Throughout the argument, Pratik Shah, counsel for the tribe, referred to the "big four." That is, the four entities that are usually referenced in abrogation statutes: the United States, states, foreign governments, and Indian tribes. Shah probably spent a lot of time working on that phrase, which I found very effective. And the Chief Justice riffed on the sportsy-term:
MR. SHAH: But even there, Congress felt the need to then define that term and lay out the big four -
CHIEF JUSTICE ROBERTS: Well, I don't mean -
MR. SHAH: --in its definition.
CHIEF JUSTICE ROBERTS: It sounds a little bit like, you know, a college football poll, but there are --there are others here that I can imagine in other contexts would think --you'd think of them before you'd think of Indian tribes. I mean, it's United States, state, municipality, foreign state, agency of the United States.
Alas, Justice Sotomayor thought that term was not inclusive enough:
MR. SHAH: Sure, Your Honor. When I mean big four, I mean really when we're talking about abrogation because there really only are four entity --entities that this Court has recognized as having sovereign immunity in which to abrogate: the United States, states, foreign governments, Indian tribes. That's it.
CHIEF JUSTICE ROBERTS: Justice Thomas?
JUSTICE SOTOMAYOR: I would call it the big five. Territories.
MR. SHAH: Territories. Fair --fair enough. Thank you.
And --and, Justice Sotomayor, what I would add is the statute does include territories by name, Section 101(27). So, when there's doubt, it includes it by name. So now they've included four of the big five, even more in my favor.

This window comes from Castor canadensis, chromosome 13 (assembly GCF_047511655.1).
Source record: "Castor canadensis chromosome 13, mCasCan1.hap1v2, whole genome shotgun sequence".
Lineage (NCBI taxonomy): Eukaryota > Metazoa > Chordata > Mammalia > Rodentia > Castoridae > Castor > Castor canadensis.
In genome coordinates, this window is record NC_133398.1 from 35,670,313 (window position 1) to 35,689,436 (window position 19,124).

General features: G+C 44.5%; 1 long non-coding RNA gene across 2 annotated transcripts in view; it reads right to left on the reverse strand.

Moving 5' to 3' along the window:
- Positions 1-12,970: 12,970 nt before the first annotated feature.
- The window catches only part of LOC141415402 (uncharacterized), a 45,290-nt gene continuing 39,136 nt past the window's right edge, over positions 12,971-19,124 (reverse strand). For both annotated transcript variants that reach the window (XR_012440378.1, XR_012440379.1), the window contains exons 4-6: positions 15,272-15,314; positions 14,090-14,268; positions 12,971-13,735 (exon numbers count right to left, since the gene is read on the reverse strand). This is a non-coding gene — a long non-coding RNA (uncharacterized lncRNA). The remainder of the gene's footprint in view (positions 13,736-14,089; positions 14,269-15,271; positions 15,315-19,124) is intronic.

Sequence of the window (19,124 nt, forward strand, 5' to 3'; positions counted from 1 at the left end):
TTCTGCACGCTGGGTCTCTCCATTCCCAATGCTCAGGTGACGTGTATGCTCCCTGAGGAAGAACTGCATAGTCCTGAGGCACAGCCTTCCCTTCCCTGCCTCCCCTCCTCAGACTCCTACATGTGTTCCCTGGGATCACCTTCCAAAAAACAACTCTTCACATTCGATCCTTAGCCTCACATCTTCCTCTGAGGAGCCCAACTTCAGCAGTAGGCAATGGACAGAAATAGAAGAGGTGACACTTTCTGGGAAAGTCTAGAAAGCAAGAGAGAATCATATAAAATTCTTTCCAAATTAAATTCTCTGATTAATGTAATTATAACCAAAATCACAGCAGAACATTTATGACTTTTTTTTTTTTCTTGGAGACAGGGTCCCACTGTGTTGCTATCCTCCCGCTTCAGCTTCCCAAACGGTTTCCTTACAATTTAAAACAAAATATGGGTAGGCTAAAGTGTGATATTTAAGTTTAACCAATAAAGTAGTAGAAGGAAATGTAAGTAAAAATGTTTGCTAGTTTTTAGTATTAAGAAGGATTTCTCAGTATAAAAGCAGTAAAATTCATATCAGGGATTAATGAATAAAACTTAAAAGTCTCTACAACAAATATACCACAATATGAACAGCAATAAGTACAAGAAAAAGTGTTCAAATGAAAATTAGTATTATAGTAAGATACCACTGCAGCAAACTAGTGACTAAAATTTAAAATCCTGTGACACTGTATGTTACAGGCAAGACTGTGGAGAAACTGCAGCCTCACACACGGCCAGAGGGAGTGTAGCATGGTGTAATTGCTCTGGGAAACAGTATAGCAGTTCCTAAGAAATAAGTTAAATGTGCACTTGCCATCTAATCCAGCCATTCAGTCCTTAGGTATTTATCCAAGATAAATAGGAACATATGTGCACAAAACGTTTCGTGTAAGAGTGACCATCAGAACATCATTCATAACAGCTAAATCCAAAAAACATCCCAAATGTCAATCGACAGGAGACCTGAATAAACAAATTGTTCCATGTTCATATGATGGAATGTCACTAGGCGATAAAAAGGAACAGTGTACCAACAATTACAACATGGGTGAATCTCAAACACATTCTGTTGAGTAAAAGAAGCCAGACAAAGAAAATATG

You get it? The big four ignores the territories. And the Court has some experience with bankruptcy cases from Puerto Rico.
For more levity,Justice Gorsuch offered an admittedly "silly" hypo:
JUSTICE GORSUCH: --before we leave that, though, let's say --I'll give you a silly hypothetical. Let's say I invite you to go to my refrigerator and take out either vanilla or chocolate ice cream and help yourself. Does that license you to take the last scoop of the chocolate-vanilla swirl ice cream in a separate container, maybe one with a note on it that says "reserved for a later birthday"?
I'm still not sure I fully understand the hypothetical, but I worry that Justice Gorsuch keeps ice cream in the refrigerator, rather than the freezer.
And since it was an Indian law case, you knew Justice Gorsuch would come ready to play. One colloquy focused on how to characterize an Indian tribe. In the process, Gorsuch called the Insular Cases "crazy." He said it quickly, so I thought I misheard him. But it's right there in the transcript:
JUSTICE GORSUCH: In many respects, a foreign and independent nation. You said similar things about the territories too. I mean, we actually, in the –in the crazy Insular Cases, said they are foreign to the United States in a domestic sense.
MR. RAPAWY: Well, if you were to conclude –
JUSTICE GORSUCH: Whatever that means.
MR. RAPAWY: Understood, Your Honor.
There it is. A Supreme Court precedent that the Court declined to overrule was crazy.
Finally, in other news today, the Court denied certiorari in several cases brought by oil companies. These defendants were sued by local governments in state court, and tried to remove the cases to federal court. I blogged about the issue here. Justice Kavanaugh noted that he would have granted granted certiorari in Suncor Energy v. Boulder (21-1550).
One last note. My recollection is that the Court used to provide courtesy paper copies of the order list. Is my memory fault? In any event, I learned today that only slip copies of opinions are handed out.